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President warns of dangerous mentalities, including political populism

'There is still much more to be done even in countries with economic growth'

Photo: Chris Sant Fournier

Photo: Chris Sant Fournier

Updated 2.15pm

The President warned of the growing threat of political populism, extreme nationalism and ideological fundamentalism, calling it a “serious cause for concern”.

Such mentalities were directly opposed to the principles of democracy and human rights, Marie Louise Coleiro Preca said on the occasion of the 70th Anniversary of the Declaration of Human Rights.

The President was speaking at a conference organised by her Foundation for the Wellbeing of Society and the University of Malta’s Human Rights Programme.

She urged those present to be stand up to these dangerous mentalities.

“Extreme nationalism can never be used as a justification to suppress the rights and freedom of individuals or communities, whoever they are or wherever they come from.

“Neither can economic expansion ever be used as an excuse to suspend or ignore certain rights, which safeguard the holistic dignity of people and their families.”

The President also warned that human rights had come under new pressures. A particular challenge to their universality was the pursuit of purely profit-centred strategies for social development.

“Money has replaced our values, and is destroying our human dignity,” she said.

Seventy years since the declaration, we were still facing global inequalities, poverty, precariat, attacks on human dignity, and reduced investment in social protection, Ms Coleiro Preca added.

“I believe we are also witnessing a global crisis in the practical implementation of basic social rights, perpetuating the vulnerability of many individuals and families.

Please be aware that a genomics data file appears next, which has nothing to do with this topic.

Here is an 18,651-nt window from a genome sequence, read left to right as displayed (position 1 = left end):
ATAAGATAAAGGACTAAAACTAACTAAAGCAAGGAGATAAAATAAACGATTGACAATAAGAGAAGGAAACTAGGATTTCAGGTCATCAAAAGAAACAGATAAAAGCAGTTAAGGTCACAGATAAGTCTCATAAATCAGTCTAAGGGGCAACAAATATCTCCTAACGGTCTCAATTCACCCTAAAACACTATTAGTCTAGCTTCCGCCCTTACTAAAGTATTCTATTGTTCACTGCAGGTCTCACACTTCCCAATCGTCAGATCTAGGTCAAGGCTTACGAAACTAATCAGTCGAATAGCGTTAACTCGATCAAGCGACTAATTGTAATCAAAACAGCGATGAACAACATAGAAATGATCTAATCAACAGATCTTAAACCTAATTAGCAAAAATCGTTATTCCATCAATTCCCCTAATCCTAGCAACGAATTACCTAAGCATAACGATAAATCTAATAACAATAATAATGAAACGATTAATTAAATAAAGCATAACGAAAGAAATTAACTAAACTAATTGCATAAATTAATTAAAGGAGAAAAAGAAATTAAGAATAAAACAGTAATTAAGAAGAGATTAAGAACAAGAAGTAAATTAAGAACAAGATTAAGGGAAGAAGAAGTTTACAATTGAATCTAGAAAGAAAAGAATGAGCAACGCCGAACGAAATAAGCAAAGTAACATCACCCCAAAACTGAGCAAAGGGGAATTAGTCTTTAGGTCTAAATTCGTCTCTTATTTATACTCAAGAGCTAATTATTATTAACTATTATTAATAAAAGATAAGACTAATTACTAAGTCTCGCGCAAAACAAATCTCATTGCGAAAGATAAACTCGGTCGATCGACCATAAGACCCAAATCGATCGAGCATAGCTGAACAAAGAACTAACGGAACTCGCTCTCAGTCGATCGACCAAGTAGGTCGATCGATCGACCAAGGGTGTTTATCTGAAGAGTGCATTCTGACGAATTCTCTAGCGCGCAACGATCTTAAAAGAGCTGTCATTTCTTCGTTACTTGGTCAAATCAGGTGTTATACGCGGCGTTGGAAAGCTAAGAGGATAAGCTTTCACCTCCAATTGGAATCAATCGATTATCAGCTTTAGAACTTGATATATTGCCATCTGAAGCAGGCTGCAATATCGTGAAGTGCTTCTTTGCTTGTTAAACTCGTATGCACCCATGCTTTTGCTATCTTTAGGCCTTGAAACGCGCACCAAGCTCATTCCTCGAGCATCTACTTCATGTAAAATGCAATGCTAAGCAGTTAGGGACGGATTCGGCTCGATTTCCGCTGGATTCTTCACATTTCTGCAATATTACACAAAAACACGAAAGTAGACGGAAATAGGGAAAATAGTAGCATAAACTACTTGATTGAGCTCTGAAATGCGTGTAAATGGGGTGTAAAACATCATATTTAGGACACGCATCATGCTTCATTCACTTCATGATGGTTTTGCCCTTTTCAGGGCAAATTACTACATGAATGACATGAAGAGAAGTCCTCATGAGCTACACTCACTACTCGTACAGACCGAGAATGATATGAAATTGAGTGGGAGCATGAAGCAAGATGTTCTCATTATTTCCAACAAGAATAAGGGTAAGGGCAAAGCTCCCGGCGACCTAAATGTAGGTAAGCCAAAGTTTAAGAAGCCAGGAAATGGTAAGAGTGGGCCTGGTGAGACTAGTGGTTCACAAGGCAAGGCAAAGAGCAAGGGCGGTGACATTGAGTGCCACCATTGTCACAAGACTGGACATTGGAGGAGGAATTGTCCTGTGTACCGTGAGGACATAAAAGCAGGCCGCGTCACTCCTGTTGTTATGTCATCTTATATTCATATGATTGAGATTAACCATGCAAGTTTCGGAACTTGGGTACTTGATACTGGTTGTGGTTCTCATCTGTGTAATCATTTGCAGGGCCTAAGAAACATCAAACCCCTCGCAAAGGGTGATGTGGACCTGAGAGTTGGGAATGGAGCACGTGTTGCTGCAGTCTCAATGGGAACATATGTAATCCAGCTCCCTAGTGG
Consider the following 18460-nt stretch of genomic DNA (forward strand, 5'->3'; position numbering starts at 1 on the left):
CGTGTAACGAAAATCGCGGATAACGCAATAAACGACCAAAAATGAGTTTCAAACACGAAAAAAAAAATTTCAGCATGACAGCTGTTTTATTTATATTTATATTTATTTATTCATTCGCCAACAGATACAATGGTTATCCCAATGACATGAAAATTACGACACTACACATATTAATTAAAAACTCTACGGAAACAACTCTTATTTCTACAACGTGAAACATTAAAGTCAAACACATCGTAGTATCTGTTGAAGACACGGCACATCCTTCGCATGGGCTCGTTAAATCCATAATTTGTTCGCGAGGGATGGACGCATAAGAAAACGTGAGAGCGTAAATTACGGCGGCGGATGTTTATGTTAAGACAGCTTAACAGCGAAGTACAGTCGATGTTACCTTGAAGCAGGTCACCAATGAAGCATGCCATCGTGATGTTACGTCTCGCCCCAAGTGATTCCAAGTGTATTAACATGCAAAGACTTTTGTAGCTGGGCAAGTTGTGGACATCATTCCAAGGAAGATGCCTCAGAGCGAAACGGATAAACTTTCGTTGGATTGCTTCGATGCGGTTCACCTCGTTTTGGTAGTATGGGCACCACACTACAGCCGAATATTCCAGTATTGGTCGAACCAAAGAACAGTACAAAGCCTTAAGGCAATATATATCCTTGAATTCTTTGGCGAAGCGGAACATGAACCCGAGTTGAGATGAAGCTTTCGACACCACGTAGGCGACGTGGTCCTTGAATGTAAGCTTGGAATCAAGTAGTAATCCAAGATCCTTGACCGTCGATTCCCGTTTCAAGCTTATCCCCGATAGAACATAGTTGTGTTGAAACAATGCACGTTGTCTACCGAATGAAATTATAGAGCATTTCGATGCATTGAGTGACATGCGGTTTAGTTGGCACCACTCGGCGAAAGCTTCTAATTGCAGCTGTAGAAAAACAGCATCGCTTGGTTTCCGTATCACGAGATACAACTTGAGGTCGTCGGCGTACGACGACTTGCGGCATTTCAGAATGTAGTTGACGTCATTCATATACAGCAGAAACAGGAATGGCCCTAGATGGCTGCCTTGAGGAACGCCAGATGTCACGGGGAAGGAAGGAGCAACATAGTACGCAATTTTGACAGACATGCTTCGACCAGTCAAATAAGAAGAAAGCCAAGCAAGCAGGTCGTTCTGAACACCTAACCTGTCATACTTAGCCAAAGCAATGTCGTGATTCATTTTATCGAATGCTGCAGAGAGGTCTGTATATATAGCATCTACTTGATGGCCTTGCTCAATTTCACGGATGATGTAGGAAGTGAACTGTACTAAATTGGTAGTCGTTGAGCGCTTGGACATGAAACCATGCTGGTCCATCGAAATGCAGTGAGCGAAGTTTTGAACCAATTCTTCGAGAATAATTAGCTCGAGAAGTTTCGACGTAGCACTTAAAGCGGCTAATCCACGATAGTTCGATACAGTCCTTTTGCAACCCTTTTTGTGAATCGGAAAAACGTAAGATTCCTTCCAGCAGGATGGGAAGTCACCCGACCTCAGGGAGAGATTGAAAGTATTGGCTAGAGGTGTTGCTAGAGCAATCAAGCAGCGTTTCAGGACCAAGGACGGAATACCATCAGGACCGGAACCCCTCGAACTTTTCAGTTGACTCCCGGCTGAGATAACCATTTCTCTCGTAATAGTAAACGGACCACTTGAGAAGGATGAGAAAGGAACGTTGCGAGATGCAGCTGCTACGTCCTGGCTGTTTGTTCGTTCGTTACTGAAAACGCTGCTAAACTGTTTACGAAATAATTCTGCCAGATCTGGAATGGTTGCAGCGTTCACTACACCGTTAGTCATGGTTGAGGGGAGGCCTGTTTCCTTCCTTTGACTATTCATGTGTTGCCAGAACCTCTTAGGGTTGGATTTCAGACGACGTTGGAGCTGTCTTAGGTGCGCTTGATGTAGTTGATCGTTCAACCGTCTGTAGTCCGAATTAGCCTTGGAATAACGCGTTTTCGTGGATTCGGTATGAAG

“It is a cause of concern to see that even in countries where economic growth is taking place, there is still much more room to safeguard democratic values and human rights.”

Ms Coleiro Preca added that there was still a long way to go to develop inclusive democracies which ensured that every person was respected regardless of their gender, age, ethnicity, sexual orientation, faith tradition, or background.

Every time the rights of another person were violated, we are violated. This is why we could not afford to be complacent, she said, expressing hope that the 70th commemoration would act as a “wake-up call”.

The head of the University’s civil law department, David Zammit, was named winner of the inaugural Malta Human Rights Award for an essay called Vernacularizing Asylum Law in Malta.

Dr Zammit, who specialises in anthropology and the Law of Tort, and is the executive editor of the Mediterranean Journal of Human Rights, published the contribution after carrying out detailed ethnographic research into the legal and bureaucratic processing of boat people in Malta.

His essay analyses how official structures, procedures and statuses are implicated in producing and re-producing grassroots’ social perceptions of migrants as abusive recipients of humanitarian charity instead of being subjects of legal rights.

It states that integration can only occur through the informal economy and through mechanisms of incorporation which are not based on legal categories and administrative practices, “but on social relationships of friendship, patronage and hospitality”.

Instituted by the Human Rights Programme of the Faculty of Law, the award honours publications that “inspire a better understanding, diffusion or implementation of fundamental human rights and which have particular relevance to human rights scholarship in Malta”.

Eligible entries included dissertations, books and academic articles, chapters in books and essays.

Dr Zammit will be invited to deliver a public lecture at next year’s conference.

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